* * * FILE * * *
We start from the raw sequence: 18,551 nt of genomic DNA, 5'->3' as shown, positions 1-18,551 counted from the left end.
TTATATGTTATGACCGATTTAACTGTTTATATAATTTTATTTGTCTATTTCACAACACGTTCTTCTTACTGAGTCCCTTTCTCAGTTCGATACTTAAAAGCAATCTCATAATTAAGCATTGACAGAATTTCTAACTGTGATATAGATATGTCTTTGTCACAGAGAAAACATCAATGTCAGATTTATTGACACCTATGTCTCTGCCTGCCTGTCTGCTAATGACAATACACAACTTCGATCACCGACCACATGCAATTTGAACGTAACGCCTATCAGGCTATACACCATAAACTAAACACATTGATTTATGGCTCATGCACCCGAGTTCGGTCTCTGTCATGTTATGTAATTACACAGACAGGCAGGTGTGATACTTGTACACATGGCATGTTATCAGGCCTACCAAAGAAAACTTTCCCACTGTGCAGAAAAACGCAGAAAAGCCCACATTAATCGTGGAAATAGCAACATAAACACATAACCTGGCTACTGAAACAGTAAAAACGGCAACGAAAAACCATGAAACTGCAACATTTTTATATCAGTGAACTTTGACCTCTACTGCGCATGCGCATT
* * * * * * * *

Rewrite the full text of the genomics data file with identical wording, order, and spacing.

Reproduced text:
We start from the raw sequence: 18,551 nt of genomic DNA, 5'->3' as shown, positions 1-18,551 counted from the left end.
TTATATGTTATGACCGATTTAACTGTTTATATAATTTTATTTGTCTATTTCACAACACGTTCTTCTTACTGAGTCCCTTTCTCAGTTCGATACTTAAAAGCAATCTCATAATTAAGCATTGACAGAATTTCTAACTGTGATATAGATATGTCTTTGTCACAGAGAAAACATCAATGTCAGATTTATTGACACCTATGTCTCTGCCTGCCTGTCTGCTAATGACAATACACAACTTCGATCACCGACCACATGCAATTTGAACGTAACGCCTATCAGGCTATACACCATAAACTAAACACATTGATTTATGGCTCATGCACCCGAGTTCGGTCTCTGTCATGTTATGTAATTACACAGACAGGCAGGTGTGATACTTGTACACATGGCATGTTATCAGGCCTACCAAAGAAAACTTTCCCACTGTGCAGAAAAACGCAGAAAAGCCCACATTAATCGTGGAAATAGCAACATAAACACATAACCTGGCTACTGAAACAGTAAAAACGGCAACGAAAAACCATGAAACTGCAACATTTTTATATCAGTGAACTTTGACCTCTACTGCGCATGCGCATT